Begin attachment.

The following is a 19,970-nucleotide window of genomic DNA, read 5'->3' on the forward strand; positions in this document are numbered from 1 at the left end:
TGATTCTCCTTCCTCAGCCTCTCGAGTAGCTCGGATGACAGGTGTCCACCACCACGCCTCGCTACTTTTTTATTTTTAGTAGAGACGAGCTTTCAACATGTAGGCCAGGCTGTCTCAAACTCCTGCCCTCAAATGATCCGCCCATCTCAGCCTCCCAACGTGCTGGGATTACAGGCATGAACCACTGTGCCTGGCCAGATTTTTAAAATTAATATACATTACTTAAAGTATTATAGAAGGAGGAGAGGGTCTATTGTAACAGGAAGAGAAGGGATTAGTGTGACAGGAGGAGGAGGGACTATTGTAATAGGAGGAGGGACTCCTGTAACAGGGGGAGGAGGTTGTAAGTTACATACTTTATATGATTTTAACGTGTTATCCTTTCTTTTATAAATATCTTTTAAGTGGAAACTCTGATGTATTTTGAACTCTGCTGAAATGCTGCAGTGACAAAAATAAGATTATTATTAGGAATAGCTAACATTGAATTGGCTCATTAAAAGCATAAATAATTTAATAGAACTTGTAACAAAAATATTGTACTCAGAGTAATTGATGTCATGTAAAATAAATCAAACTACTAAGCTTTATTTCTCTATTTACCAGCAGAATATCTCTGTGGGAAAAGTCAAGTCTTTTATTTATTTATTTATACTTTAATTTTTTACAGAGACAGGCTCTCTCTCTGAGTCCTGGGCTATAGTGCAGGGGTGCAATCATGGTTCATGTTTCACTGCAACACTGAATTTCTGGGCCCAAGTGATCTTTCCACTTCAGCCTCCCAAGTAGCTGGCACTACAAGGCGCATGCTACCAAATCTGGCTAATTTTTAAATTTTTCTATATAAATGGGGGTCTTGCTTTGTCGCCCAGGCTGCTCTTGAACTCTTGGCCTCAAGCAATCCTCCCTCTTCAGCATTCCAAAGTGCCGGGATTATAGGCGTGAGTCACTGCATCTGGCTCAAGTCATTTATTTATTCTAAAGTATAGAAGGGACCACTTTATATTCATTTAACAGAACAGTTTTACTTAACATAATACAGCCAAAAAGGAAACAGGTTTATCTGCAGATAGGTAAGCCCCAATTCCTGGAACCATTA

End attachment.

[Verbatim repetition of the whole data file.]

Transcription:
The following is a 19,970-nucleotide window of genomic DNA, read 5'->3' on the forward strand; positions in this document are numbered from 1 at the left end:
TGATTCTCCTTCCTCAGCCTCTCGAGTAGCTCGGATGACAGGTGTCCACCACCACGCCTCGCTACTTTTTTATTTTTAGTAGAGACGAGCTTTCAACATGTAGGCCAGGCTGTCTCAAACTCCTGCCCTCAAATGATCCGCCCATCTCAGCCTCCCAACGTGCTGGGATTACAGGCATGAACCACTGTGCCTGGCCAGATTTTTAAAATTAATATACATTACTTAAAGTATTATAGAAGGAGGAGAGGGTCTATTGTAACAGGAAGAGAAGGGATTAGTGTGACAGGAGGAGGAGGGACTATTGTAATAGGAGGAGGGACTCCTGTAACAGGGGGAGGAGGTTGTAAGTTACATACTTTATATGATTTTAACGTGTTATCCTTTCTTTTATAAATATCTTTTAAGTGGAAACTCTGATGTATTTTGAACTCTGCTGAAATGCTGCAGTGACAAAAATAAGATTATTATTAGGAATAGCTAACATTGAATTGGCTCATTAAAAGCATAAATAATTTAATAGAACTTGTAACAAAAATATTGTACTCAGAGTAATTGATGTCATGTAAAATAAATCAAACTACTAAGCTTTATTTCTCTATTTACCAGCAGAATATCTCTGTGGGAAAAGTCAAGTCTTTTATTTATTTATTTATACTTTAATTTTTTACAGAGACAGGCTCTCTCTCTGAGTCCTGGGCTATAGTGCAGGGGTGCAATCATGGTTCATGTTTCACTGCAACACTGAATTTCTGGGCCCAAGTGATCTTTCCACTTCAGCCTCCCAAGTAGCTGGCACTACAAGGCGCATGCTACCAAATCTGGCTAATTTTTAAATTTTTCTATATAAATGGGGGTCTTGCTTTGTCGCCCAGGCTGCTCTTGAACTCTTGGCCTCAAGCAATCCTCCCTCTTCAGCATTCCAAAGTGCCGGGATTATAGGCGTGAGTCACTGCATCTGGCTCAAGTCATTTATTTATTCTAAAGTATAGAAGGGACCACTTTATATTCATTTAACAGAACAGTTTTACTTAACATAATACAGCCAAAAAGGAAACAGGTTTATCTGCAGATAGGTAAGCCCCAATTCCTGGAACCATTA